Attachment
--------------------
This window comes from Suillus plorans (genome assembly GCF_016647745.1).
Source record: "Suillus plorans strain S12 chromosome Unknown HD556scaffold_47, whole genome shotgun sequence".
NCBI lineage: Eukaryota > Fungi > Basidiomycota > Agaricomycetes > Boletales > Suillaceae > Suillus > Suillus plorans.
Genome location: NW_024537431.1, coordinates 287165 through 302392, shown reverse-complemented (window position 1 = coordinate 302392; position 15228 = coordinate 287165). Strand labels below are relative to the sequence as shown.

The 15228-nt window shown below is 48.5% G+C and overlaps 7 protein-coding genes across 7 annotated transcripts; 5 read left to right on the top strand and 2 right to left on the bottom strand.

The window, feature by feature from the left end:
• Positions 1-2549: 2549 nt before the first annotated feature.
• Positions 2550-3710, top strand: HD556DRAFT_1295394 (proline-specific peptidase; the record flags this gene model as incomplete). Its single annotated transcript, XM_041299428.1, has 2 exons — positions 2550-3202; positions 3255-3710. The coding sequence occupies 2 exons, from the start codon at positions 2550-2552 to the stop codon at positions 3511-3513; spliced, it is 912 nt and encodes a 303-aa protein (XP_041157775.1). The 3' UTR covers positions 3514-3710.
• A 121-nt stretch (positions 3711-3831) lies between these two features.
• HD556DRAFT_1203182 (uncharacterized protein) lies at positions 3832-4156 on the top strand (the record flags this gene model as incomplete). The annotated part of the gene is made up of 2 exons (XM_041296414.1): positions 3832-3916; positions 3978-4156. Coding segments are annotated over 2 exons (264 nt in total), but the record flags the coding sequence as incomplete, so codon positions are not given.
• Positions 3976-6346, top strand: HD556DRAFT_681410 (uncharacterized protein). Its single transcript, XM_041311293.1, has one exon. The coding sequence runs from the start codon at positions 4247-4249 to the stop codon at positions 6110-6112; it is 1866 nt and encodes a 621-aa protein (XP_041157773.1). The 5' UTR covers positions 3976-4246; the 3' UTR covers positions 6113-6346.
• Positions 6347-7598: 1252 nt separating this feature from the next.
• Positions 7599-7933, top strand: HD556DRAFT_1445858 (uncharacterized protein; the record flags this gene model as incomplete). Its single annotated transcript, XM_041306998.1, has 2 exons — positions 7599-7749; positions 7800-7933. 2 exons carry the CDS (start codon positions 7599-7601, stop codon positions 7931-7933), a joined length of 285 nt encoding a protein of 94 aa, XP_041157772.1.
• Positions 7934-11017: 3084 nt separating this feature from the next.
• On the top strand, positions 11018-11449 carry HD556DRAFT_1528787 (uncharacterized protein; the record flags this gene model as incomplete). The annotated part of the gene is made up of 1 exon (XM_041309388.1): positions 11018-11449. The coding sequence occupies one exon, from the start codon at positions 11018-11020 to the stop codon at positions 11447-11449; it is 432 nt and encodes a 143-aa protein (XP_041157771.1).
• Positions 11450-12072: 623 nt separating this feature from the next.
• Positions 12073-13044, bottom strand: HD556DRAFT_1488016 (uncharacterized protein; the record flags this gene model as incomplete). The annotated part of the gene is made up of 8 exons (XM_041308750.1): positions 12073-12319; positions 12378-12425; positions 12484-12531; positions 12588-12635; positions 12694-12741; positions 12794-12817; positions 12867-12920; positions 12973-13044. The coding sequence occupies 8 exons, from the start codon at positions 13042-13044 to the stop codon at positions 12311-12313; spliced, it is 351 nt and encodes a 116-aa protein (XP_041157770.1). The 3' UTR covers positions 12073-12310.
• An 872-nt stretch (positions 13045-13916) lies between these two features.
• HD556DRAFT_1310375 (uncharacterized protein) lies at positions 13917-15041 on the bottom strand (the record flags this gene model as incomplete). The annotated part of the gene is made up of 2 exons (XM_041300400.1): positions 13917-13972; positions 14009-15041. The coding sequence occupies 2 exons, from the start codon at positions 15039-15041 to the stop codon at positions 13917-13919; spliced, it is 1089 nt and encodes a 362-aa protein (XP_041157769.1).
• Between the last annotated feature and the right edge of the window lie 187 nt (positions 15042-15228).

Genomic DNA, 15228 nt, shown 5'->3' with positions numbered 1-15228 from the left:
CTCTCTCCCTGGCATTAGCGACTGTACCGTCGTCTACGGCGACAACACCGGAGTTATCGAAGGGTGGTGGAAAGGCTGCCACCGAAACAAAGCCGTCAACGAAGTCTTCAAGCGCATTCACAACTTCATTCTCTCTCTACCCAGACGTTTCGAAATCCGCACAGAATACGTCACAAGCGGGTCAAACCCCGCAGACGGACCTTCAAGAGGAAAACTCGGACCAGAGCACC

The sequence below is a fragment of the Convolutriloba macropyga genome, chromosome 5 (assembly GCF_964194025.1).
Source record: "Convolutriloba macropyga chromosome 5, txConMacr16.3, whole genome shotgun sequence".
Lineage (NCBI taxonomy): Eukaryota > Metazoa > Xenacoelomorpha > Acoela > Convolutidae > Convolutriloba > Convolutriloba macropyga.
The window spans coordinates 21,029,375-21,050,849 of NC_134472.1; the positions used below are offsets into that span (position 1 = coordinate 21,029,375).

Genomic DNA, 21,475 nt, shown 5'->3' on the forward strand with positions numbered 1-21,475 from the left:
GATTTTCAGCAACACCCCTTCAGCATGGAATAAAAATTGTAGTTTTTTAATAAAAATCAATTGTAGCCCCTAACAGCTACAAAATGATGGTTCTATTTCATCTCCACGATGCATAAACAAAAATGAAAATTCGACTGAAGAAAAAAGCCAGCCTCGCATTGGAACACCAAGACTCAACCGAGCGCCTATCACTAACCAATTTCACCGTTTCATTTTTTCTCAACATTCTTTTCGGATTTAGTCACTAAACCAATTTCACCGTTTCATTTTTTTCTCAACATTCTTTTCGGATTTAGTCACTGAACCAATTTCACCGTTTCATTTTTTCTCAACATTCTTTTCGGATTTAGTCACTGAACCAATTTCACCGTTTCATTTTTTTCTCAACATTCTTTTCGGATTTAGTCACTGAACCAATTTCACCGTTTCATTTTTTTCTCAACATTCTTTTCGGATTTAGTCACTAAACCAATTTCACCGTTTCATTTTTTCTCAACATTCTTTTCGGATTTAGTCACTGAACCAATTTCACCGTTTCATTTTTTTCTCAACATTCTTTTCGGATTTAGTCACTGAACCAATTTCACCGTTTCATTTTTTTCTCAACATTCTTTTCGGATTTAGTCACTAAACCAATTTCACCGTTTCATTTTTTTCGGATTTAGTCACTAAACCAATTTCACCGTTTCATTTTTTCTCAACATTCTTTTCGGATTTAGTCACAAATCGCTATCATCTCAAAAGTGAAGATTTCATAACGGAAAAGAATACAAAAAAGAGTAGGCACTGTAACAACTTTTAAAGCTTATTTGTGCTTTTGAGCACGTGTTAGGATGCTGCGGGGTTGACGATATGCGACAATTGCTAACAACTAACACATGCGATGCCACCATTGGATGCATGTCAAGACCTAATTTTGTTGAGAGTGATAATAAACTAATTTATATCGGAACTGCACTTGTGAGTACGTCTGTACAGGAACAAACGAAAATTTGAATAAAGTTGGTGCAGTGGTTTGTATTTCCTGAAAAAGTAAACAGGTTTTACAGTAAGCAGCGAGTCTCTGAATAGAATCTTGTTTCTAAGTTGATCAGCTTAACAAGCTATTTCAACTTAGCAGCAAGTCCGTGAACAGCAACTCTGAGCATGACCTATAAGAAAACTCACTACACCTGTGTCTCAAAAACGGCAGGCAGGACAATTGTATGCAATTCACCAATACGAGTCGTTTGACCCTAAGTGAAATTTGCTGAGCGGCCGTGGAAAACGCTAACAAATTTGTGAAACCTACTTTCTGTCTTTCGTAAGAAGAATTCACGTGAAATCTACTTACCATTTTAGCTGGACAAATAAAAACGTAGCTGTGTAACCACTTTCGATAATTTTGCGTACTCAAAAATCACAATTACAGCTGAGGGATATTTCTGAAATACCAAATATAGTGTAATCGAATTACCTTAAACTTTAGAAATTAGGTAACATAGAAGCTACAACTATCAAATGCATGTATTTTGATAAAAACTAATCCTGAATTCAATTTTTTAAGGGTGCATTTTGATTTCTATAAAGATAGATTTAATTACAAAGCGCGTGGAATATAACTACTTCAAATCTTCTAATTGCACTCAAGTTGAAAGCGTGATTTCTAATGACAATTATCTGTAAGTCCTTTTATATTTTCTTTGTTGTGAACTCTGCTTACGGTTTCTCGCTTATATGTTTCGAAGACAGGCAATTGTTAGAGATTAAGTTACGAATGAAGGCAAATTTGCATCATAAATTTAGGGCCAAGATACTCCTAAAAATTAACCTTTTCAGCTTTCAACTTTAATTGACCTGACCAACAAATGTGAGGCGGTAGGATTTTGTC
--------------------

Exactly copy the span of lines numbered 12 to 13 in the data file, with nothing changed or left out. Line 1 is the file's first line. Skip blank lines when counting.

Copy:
• Positions 6347-7598: 1252 nt separating this feature from the next.
• Positions 7599-7933, top strand: HD556DRAFT_1445858 (uncharacterized protein; the record flags this gene model as incomplete). Its single annotated transcript, XM_041306998.1, has 2 exons — positions 7599-7749; positions 7800-7933. 2 exons carry the CDS (start codon positions 7599-7601, stop codon positions 7931-7933), a joined length of 285 nt encoding a protein of 94 aa, XP_041157772.1.